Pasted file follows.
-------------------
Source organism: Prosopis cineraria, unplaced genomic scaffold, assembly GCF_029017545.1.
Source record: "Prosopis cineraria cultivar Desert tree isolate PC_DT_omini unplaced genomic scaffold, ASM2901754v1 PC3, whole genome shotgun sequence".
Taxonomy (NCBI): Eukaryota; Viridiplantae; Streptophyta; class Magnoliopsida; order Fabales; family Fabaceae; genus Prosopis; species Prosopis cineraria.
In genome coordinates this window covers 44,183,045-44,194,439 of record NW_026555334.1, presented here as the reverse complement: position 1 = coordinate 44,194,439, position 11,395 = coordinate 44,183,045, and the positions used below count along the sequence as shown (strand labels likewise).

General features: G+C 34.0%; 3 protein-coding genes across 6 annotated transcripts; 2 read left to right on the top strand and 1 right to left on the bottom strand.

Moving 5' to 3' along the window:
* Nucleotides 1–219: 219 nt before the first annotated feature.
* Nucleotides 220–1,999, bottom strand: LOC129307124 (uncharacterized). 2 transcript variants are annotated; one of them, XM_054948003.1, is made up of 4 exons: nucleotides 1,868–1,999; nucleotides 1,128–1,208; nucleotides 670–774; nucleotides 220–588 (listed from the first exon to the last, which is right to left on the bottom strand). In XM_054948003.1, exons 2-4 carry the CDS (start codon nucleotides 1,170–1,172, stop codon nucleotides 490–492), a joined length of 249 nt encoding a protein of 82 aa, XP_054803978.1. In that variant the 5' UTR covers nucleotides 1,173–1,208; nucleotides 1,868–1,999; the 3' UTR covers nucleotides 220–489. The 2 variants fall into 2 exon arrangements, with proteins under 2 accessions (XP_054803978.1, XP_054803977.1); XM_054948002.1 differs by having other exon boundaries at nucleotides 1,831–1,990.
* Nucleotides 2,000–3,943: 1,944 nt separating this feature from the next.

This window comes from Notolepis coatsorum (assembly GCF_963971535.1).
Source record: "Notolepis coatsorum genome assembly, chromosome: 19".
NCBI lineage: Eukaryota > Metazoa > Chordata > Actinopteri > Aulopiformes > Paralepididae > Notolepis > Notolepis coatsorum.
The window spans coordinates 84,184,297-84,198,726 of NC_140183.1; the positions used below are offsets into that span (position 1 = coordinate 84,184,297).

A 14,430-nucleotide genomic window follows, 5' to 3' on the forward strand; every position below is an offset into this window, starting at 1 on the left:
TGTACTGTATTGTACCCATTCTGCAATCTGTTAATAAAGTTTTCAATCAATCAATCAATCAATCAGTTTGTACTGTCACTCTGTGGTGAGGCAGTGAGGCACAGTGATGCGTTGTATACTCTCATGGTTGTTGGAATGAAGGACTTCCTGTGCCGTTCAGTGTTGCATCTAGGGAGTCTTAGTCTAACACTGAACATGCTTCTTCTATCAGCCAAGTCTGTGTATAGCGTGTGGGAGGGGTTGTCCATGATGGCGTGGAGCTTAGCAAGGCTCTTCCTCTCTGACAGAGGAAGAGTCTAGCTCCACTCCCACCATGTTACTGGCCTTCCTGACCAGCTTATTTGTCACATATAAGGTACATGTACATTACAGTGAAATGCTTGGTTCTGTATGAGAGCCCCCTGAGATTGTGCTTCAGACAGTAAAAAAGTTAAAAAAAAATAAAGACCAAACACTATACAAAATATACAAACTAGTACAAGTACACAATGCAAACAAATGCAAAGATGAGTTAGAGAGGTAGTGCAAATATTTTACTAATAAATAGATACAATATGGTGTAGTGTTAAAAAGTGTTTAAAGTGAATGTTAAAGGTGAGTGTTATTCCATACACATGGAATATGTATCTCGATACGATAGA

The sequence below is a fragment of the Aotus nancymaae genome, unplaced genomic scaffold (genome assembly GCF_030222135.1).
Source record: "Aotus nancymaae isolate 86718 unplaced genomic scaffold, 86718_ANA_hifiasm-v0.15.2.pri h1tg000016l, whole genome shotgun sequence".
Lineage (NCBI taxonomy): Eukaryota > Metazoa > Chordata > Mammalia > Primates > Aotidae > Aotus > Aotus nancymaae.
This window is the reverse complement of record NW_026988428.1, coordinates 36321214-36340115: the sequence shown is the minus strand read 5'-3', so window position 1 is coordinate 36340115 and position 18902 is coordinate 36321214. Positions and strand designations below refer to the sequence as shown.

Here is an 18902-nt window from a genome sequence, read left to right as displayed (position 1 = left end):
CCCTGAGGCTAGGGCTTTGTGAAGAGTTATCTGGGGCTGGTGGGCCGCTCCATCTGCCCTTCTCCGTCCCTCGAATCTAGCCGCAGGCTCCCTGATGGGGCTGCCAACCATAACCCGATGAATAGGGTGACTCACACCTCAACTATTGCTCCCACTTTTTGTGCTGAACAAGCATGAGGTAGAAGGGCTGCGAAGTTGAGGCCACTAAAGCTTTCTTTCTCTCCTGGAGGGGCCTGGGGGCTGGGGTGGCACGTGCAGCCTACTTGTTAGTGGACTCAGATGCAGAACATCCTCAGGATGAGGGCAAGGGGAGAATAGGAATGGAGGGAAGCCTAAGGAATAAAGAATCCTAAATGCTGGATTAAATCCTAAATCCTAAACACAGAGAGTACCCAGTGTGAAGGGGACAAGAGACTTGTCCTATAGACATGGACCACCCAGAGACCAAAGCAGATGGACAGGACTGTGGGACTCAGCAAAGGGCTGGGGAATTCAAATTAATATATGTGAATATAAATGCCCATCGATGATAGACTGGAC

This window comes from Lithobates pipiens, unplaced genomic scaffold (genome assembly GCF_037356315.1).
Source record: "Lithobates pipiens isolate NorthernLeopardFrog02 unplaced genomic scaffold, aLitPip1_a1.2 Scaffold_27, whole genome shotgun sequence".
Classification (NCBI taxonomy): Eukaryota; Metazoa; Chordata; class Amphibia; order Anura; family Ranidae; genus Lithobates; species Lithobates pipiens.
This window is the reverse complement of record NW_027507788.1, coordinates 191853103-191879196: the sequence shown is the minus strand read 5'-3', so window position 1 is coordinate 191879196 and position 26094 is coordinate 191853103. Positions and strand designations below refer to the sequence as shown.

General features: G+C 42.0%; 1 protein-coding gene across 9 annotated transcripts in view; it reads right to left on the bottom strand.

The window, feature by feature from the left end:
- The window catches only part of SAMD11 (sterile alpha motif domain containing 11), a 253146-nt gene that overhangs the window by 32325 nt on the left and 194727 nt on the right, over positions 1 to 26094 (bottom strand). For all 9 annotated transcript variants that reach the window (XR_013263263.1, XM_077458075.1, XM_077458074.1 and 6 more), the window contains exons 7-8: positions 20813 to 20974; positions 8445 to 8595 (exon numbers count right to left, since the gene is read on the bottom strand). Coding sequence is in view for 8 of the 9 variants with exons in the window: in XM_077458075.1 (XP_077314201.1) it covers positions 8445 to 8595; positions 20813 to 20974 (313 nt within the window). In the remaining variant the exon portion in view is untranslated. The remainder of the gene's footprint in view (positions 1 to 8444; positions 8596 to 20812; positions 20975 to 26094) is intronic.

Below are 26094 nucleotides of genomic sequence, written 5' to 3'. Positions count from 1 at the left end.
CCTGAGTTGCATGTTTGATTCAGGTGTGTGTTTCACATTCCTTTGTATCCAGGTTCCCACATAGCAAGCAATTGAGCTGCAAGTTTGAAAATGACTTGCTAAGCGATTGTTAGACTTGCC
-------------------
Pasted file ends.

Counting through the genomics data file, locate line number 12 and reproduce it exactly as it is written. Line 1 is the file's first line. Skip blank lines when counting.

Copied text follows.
NCBI lineage: Eukaryota > Metazoa > Chordata > Actinopteri > Aulopiformes > Paralepididae > Notolepis > Notolepis coatsorum.